What about the radiator and accompanying plumbing? Well, that would be the next problem. The oil filter was first, and although the hose connectors acted like a massive pain, we eventually managed to get the hoses where we wanted them once we drilled two new holes in a perfectly restored bodyshell. Somehow, we need to get from the engine bay to the front of the car in order to connect the oil cooler. The latter will sit next to the condenser/radiator for the A/C, but both will need a new bracket to be made, which is still outstanding. For now, the oil hoses are simply hanging where they should roughly end up. The same goes for the A/C plumbing, which we briefly “installed” so we could determine their route and mark where the clamps would have to go to secure them. Once the photos were taken, these were removed again – I haven’t cut them to size yet, so they had to come out anyway.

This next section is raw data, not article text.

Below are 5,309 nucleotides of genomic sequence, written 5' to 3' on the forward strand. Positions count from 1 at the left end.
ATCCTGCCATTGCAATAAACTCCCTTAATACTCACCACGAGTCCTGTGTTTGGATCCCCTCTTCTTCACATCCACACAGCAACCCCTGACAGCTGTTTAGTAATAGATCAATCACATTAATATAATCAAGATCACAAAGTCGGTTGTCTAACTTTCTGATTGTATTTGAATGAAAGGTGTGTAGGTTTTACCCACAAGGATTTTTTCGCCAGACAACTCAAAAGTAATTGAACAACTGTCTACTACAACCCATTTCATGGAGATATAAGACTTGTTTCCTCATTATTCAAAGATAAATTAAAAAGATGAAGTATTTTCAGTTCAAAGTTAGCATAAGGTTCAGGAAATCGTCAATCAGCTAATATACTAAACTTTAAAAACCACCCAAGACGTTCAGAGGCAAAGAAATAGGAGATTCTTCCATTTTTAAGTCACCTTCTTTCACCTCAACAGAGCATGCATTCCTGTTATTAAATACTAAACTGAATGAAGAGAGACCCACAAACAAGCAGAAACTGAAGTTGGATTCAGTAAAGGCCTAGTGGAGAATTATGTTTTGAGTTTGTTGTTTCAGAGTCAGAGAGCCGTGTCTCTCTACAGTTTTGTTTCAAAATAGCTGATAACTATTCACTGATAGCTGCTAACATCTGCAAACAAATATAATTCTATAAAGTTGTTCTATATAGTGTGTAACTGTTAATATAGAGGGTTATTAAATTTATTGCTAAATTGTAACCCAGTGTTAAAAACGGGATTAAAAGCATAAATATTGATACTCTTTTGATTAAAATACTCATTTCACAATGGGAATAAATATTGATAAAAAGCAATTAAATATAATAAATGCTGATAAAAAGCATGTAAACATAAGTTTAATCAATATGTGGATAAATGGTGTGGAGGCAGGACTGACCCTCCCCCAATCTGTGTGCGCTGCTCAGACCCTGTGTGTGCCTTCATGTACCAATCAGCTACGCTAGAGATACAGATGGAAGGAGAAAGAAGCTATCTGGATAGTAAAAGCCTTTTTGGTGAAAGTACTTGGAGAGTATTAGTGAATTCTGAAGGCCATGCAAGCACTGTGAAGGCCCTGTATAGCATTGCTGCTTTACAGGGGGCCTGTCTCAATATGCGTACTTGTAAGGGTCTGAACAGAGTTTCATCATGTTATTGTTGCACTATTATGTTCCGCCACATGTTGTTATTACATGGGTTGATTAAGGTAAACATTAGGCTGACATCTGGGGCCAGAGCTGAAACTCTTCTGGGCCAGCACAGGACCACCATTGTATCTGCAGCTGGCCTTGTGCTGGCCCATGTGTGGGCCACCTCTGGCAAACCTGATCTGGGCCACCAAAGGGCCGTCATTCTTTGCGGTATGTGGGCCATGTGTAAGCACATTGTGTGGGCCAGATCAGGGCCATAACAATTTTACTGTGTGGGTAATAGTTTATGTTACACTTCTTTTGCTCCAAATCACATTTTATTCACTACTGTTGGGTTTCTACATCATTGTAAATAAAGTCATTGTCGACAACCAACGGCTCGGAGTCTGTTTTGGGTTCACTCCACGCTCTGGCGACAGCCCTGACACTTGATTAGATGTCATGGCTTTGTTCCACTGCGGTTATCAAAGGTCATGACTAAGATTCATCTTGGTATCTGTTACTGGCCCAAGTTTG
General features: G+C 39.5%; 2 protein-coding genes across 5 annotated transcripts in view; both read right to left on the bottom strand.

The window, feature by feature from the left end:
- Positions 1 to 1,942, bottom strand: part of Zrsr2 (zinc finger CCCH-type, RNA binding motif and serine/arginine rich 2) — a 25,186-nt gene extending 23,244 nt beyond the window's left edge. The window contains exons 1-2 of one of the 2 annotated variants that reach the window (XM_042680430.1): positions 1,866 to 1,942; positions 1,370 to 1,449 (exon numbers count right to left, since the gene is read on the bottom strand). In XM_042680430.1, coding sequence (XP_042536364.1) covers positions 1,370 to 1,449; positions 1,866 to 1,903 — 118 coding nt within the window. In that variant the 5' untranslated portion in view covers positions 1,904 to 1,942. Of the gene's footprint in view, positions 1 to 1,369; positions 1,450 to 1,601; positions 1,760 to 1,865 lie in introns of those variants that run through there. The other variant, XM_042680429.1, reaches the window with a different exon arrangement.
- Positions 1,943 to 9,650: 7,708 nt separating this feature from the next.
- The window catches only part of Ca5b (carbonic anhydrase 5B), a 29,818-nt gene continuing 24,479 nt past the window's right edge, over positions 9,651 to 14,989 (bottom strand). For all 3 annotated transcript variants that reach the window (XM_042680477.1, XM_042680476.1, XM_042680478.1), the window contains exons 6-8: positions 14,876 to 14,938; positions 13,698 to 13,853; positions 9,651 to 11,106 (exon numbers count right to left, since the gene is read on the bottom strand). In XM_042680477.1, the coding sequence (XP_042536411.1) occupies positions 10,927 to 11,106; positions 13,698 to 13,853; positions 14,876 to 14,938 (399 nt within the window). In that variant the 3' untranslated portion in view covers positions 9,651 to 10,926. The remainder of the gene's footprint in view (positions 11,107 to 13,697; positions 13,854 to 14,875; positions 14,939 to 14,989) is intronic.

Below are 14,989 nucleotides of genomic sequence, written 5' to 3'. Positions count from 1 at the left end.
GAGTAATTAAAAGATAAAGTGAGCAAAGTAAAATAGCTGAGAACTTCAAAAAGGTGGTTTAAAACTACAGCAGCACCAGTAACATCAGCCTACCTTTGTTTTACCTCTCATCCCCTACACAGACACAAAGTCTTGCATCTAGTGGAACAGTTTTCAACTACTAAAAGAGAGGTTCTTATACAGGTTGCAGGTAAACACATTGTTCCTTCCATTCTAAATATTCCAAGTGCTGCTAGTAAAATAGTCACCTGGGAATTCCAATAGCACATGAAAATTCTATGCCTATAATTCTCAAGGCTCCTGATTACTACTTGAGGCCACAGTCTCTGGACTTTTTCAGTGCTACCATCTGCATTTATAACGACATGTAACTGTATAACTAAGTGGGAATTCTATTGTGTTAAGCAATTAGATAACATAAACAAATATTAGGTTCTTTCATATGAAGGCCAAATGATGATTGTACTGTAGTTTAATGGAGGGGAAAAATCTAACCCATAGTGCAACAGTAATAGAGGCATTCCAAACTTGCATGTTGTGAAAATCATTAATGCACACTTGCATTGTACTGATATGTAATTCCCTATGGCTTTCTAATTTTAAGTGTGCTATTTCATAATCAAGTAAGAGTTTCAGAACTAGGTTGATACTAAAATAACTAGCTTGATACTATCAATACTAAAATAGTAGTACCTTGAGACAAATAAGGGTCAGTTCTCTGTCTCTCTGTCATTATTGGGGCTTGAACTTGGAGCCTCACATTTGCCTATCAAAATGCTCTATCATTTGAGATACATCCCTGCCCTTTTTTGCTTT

The wiring to the new dashboard has been causing me headaches for some time now, and I couldn’t figure out what the best way would be to route the wires, which would still allow for easy removal of the dashboard if required. Various locations were tried and at first, I did have the (almost) perfect location. Sadly though, because of the new A/C unit, this would no longer be an option. Eventually we came up with the idea of simply creating a new bracket for it and mount the connector to the side of the original instrument panel mounting. Since this was the first bracket I designed on my own, with a few directions from the master, I’m quite proud of the result. And no, I don’t care it’s a simple 90-degree bend piece of steel. It also has 7 holes in it! Anyway, the new location allows for easy disconnect of the dashboard, keeping access to a premium, while minimising wire length at the same time. You are correct, I am indeed a happy customer.